The London and South Western is the largest of the four main systems forming the Southern, its route mileage of 1019 amounting to nearly half the total. It derived its origin from a scheme for constructing a ship canal from Southampton to London, to avoid the longer sea journey through the Straits of Dover to the Thames, The canal project materialized up to the point of a survey of the proposed route, which was, however, found to be impracticable because of its cost. A railway scheme was substituted in consequence ; and in 1831 there was issued the prospectus of the Southampton, London and Branch Railway and Dock Company, which intended to build a dock at Southampton as well as a railway. The route selected was via Basingstoke, the reason for the choice of this indirect line being that the promoters also had in mind an extension from Basingstoke to Bath and Bristol.
The original scheme was abandoned, and in 1834 the London and Southampton Railway Company, which had dropped part of the original cumbrous title as well as the dock scheme, obtained from Parliament the permission to construct a railway seventy-seven miles long from Nine Elms to Southampton.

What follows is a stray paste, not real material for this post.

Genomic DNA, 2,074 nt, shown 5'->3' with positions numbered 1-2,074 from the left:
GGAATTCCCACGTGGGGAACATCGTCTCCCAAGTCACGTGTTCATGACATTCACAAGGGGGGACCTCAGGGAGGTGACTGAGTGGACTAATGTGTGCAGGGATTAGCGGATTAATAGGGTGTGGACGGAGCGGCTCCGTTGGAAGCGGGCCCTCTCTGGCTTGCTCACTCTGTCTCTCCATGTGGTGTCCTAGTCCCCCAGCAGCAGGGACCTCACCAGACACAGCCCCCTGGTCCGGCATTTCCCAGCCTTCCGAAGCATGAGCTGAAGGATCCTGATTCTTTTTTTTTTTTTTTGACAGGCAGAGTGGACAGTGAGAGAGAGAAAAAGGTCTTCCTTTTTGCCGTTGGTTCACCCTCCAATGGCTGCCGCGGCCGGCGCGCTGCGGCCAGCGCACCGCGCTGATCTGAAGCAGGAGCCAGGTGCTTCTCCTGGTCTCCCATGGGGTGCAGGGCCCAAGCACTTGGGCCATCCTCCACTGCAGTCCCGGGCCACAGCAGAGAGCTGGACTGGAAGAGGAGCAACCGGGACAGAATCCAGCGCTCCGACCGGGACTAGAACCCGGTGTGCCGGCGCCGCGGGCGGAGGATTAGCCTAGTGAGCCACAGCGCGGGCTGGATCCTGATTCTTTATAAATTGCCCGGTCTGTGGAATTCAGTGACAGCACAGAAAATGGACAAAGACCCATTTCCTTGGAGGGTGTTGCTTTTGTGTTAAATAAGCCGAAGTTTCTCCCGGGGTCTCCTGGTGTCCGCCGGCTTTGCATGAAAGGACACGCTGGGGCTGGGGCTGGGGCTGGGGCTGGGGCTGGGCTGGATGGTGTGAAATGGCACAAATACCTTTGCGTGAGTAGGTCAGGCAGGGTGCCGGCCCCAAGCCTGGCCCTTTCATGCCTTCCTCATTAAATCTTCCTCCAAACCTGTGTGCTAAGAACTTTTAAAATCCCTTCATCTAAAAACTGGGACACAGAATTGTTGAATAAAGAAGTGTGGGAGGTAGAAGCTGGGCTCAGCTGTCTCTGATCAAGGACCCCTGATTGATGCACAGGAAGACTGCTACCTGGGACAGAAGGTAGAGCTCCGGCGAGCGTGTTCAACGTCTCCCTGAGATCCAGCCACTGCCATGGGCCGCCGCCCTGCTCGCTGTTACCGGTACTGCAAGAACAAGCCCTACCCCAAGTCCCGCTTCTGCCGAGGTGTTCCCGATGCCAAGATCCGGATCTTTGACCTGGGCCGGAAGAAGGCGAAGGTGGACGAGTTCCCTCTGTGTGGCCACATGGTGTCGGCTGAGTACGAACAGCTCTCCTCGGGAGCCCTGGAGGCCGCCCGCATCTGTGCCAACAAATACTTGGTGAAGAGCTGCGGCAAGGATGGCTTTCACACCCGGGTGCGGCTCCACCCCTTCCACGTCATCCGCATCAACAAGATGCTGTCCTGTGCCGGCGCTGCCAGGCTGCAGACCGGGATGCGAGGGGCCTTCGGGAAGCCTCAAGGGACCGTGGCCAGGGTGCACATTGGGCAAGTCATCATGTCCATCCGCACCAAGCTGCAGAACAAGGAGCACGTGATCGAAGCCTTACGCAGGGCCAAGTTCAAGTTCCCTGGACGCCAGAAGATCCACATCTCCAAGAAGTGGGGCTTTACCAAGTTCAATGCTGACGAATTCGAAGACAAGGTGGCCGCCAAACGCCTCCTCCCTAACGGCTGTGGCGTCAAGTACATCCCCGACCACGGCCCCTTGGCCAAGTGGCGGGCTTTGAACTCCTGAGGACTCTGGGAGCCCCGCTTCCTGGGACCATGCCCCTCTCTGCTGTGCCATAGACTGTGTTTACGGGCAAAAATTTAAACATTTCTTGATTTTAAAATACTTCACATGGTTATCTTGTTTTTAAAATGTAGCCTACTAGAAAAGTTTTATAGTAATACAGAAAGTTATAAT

A rather unusual feature of the project was that it had the support of both the naval and military authorities. The first section, from Nine Elms (now the goods station) to Woking, was opened on May 21, 1838, and by June, 1839, the line had reached Southampton, though there was still a gap in the shape of the nineteen-mile section between Basingstoke and Winchester. Pending the completion of this line, which was opened in May, 1840, passengers were conveyed over the intervening stage by coach, and this combination of road and railway reduced the time for the journey between London and Southampton to five hours.